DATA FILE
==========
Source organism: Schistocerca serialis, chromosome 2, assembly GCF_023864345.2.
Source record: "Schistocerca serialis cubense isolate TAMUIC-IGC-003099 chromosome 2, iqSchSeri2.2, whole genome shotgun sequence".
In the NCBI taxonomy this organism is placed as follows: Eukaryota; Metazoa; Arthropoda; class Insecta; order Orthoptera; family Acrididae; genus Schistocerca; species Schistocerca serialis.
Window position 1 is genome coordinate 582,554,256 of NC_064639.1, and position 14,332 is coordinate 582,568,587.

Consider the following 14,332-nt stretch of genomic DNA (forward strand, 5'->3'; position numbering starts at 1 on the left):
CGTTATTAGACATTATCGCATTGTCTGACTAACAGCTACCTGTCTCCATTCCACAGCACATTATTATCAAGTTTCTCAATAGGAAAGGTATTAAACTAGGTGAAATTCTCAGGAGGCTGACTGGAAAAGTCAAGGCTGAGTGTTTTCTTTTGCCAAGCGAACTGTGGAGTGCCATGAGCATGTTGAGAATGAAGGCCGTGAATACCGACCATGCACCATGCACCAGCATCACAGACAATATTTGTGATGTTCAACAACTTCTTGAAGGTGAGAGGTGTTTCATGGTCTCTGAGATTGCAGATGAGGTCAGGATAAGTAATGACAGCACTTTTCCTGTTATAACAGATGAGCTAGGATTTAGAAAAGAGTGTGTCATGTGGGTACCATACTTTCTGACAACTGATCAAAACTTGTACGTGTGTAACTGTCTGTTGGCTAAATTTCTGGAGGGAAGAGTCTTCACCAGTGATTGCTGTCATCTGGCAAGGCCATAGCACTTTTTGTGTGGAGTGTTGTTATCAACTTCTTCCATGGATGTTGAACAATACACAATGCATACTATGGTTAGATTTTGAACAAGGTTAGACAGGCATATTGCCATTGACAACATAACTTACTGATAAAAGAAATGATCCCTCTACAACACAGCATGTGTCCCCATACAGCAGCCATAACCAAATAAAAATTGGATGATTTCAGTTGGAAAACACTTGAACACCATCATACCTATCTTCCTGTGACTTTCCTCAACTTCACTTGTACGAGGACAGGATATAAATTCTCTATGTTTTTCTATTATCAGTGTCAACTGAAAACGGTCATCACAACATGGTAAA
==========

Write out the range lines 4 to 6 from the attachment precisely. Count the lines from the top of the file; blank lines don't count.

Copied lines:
Window position 1 is genome coordinate 582,554,256 of NC_064639.1, and position 14,332 is coordinate 582,568,587.

Consider the following 14,332-nt stretch of genomic DNA (forward strand, 5'->3'; position numbering starts at 1 on the left):
CGTTATTAGACATTATCGCATTGTCTGACTAACAGCTACCTGTCTCCATTCCACAGCACATTATTATCAAGTTTCTCAATAGGAAAGGTATTAAACTAGGTGAAATTCTCAGGAGGCTGACTGGAAAAGTCAAGGCTGAGTGTTTTCTTTTGCCAAGCGAACTGTGGAGTGCCATGAGCATGTTGAGAATGAAGGCCGTGAATACCGACCATGCACCATGCACCAGCATCACAGACAATATTTGTGATGTTCAACAACTTCTTGAAGGTGAGAGGTGTTTCATGGTCTCTGAGATTGCAGATGAGGTCAGGATAAGTAATGACAGCACTTTTCCTGTTATAACAGATGAGCTAGGATTTAGAAAAGAGTGTGTCATGTGGGTACCATACTTTCTGACAACTGATCAAAACTTGTACGTGTGTAACTGTCTGTTGGCTAAATTTCTGGAGGGAAGAGTCTTCACCAGTGATTGCTGTCATCTGGCAAGGCCATAGCACTTTTTGTGTGGAGTGTTGTTATCAACTTCTTCCATGGATGTTGAACAATACACAATGCATACTATGGTTAGATTTTGAACAAGGTTAGACAGGCATATTGCCATTGACAACATAACTTACTGATAAAAGAAATGATCCCTCTACAACACAGCATGTGTCCCCATACAGCAGCCATAACCAAATAAAAATTGGATGATTTCAGTTGGAAAACACTTGAACACCATCATACCTATCTTCCTGTGACTTTCCTCAACTTCACTTGTACGAGGACAGGATATAAATTCTCTATGTTTTTCTATTATCAGTGTCAACTGAAAACGGTCATCACAACATGGTAAA